Did any events occur that surprised you, concerning your exit?

Do/did you occasionally have feelings of guilt afterward? Fear? Concerning what?

Did you exit alone or were you supported by someone else? Describe your support and the effect it had on your life and decision.

Adjusting to the Role of an Ex

What cues did you deliberately give to signal to others your exit? (i.e. changes in clothes, hairstyle, possessions, enroll in college, etc.)

Did you do anything symbolically (burn your denim skirt, hymn book, hairpins, tear up old pictures?)

How do you view/feel about your time spent in the group now? the way you were raised (if raised in a professing home)

What positive things did you experience?

What negative things did you experience?

Do you still occasionally feel pangs of guilt? panic? fear?

What triggers them?

What do you do about them?

Where are you now?

A. You make sure people know immediately who you used to be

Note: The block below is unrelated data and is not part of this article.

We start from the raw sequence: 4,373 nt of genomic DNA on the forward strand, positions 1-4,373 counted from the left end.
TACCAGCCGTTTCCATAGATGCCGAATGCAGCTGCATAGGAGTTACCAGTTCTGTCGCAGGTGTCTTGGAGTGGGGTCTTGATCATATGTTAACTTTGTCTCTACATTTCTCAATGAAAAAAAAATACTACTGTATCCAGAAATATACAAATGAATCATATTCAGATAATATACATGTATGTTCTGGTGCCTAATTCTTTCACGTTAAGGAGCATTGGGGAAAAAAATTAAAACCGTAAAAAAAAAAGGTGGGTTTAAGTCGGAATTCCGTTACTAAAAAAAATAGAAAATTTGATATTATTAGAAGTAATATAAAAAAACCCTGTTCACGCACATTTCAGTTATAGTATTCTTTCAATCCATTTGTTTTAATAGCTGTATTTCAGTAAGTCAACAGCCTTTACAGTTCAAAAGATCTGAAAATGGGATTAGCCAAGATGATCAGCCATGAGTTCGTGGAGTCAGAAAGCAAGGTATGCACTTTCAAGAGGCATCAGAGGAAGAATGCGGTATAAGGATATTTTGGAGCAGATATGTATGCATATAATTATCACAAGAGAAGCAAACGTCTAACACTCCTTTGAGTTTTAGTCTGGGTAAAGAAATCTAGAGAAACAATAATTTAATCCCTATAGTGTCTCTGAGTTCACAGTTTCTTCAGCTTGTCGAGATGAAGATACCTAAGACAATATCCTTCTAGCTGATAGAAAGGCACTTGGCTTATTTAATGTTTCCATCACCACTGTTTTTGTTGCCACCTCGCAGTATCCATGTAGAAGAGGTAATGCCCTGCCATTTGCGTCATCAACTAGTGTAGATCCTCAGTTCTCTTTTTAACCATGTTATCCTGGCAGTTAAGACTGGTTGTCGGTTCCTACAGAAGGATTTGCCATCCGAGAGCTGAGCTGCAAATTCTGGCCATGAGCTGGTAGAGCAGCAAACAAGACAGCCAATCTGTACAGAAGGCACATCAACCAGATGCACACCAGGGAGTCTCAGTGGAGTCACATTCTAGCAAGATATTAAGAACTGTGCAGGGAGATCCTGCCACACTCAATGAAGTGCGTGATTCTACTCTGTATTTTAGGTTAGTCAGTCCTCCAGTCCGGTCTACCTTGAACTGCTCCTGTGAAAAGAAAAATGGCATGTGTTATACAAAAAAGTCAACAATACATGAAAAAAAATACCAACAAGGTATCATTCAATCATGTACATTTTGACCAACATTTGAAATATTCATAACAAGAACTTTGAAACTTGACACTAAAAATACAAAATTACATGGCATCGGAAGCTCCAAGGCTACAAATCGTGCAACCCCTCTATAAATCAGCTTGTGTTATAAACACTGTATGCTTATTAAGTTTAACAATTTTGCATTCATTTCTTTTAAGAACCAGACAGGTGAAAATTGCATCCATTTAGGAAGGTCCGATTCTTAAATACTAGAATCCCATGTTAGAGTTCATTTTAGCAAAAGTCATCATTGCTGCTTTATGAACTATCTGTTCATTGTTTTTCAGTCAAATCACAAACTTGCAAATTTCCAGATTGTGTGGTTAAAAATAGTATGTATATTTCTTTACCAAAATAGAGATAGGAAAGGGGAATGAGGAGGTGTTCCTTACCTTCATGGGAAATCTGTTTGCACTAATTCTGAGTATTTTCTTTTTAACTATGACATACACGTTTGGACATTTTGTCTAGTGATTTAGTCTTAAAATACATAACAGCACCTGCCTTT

B. You hide your previous identity

C. Your ex-status only comes up in conversation occasionally. It is something you used to be that has become incorporated into who you are now.)

What did you find especially helpful to your adjustment to your role as an outsider?

Do you have a sense of having made the right choice?

Would you consider going back?

Do you think it possible for the 2×2 way to be changed enough to make you consider going back?

What are you doing presently? What do you do differently?

What do you especially enjoy about your new way of life?

Are there things you wished you had done differently? What?

How do you view other churches now?

Have you looked for a new church home?

Have you found a new church home? Joined a church? Ever think you will?

Did you feel a need to be baptized again?

What have you found that other churches do better than “the truth and way”?

Do you feel that given time, you will seek out a church home?

What do you find objectionable in other churches?

What things that you were taught concerning other churches, Christians and preachers have you found to be false?

See Companion Article: The Role Exiting Process

See Writing about Child Sexual Abuse